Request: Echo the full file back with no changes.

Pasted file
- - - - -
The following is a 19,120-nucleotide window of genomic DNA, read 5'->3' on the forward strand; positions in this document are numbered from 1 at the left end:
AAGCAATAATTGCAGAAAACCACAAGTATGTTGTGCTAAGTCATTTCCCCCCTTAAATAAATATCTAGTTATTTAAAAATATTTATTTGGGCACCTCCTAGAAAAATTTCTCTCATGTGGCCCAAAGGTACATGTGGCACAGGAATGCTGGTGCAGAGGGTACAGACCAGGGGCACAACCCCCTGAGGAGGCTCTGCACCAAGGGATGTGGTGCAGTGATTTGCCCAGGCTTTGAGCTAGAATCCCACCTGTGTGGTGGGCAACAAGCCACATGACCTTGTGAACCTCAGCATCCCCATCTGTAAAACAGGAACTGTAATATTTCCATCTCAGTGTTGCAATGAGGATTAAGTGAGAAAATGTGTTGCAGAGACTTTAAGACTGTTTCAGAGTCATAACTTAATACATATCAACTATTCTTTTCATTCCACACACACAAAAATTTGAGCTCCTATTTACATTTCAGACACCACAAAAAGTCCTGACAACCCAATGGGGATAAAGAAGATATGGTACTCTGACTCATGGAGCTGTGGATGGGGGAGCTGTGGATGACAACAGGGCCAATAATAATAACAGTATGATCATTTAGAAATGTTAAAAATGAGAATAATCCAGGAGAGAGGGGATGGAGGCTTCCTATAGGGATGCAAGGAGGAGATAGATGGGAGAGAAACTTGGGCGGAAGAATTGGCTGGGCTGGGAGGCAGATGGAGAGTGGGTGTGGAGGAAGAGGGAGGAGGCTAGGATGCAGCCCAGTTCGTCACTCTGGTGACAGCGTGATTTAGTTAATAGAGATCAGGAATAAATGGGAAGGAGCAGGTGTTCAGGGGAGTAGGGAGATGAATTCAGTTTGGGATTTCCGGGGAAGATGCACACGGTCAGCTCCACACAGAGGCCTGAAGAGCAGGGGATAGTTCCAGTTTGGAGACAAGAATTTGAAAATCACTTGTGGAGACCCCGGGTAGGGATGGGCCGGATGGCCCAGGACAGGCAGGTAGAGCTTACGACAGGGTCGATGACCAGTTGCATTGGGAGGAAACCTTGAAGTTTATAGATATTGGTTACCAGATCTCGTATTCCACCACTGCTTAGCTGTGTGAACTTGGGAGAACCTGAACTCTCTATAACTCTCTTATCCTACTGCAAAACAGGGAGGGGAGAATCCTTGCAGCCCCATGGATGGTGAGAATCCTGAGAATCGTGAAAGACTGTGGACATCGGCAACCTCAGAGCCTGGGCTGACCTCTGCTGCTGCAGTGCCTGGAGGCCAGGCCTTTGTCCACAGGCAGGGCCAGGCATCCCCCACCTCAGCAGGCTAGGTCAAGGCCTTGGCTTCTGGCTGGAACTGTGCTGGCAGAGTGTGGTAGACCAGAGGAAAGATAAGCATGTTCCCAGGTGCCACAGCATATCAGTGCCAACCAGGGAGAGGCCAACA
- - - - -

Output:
The following is a 19,120-nucleotide window of genomic DNA, read 5'->3' on the forward strand; positions in this document are numbered from 1 at the left end:
AAGCAATAATTGCAGAAAACCACAAGTATGTTGTGCTAAGTCATTTCCCCCCTTAAATAAATATCTAGTTATTTAAAAATATTTATTTGGGCACCTCCTAGAAAAATTTCTCTCATGTGGCCCAAAGGTACATGTGGCACAGGAATGCTGGTGCAGAGGGTACAGACCAGGGGCACAACCCCCTGAGGAGGCTCTGCACCAAGGGATGTGGTGCAGTGATTTGCCCAGGCTTTGAGCTAGAATCCCACCTGTGTGGTGGGCAACAAGCCACATGACCTTGTGAACCTCAGCATCCCCATCTGTAAAACAGGAACTGTAATATTTCCATCTCAGTGTTGCAATGAGGATTAAGTGAGAAAATGTGTTGCAGAGACTTTAAGACTGTTTCAGAGTCATAACTTAATACATATCAACTATTCTTTTCATTCCACACACACAAAAATTTGAGCTCCTATTTACATTTCAGACACCACAAAAAGTCCTGACAACCCAATGGGGATAAAGAAGATATGGTACTCTGACTCATGGAGCTGTGGATGGGGGAGCTGTGGATGACAACAGGGCCAATAATAATAACAGTATGATCATTTAGAAATGTTAAAAATGAGAATAATCCAGGAGAGAGGGGATGGAGGCTTCCTATAGGGATGCAAGGAGGAGATAGATGGGAGAGAAACTTGGGCGGAAGAATTGGCTGGGCTGGGAGGCAGATGGAGAGTGGGTGTGGAGGAAGAGGGAGGAGGCTAGGATGCAGCCCAGTTCGTCACTCTGGTGACAGCGTGATTTAGTTAATAGAGATCAGGAATAAATGGGAAGGAGCAGGTGTTCAGGGGAGTAGGGAGATGAATTCAGTTTGGGATTTCCGGGGAAGATGCACACGGTCAGCTCCACACAGAGGCCTGAAGAGCAGGGGATAGTTCCAGTTTGGAGACAAGAATTTGAAAATCACTTGTGGAGACCCCGGGTAGGGATGGGCCGGATGGCCCAGGACAGGCAGGTAGAGCTTACGACAGGGTCGATGACCAGTTGCATTGGGAGGAAACCTTGAAGTTTATAGATATTGGTTACCAGATCTCGTATTCCACCACTGCTTAGCTGTGTGAACTTGGGAGAACCTGAACTCTCTATAACTCTCTTATCCTACTGCAAAACAGGGAGGGGAGAATCCTTGCAGCCCCATGGATGGTGAGAATCCTGAGAATCGTGAAAGACTGTGGACATCGGCAACCTCAGAGCCTGGGCTGACCTCTGCTGCTGCAGTGCCTGGAGGCCAGGCCTTTGTCCACAGGCAGGGCCAGGCATCCCCCACCTCAGCAGGCTAGGTCAAGGCCTTGGCTTCTGGCTGGAACTGTGCTGGCAGAGTGTGGTAGACCAGAGGAAAGATAAGCATGTTCCCAGGTGCCACAGCATATCAGTGCCAACCAGGGAGAGGCCAACA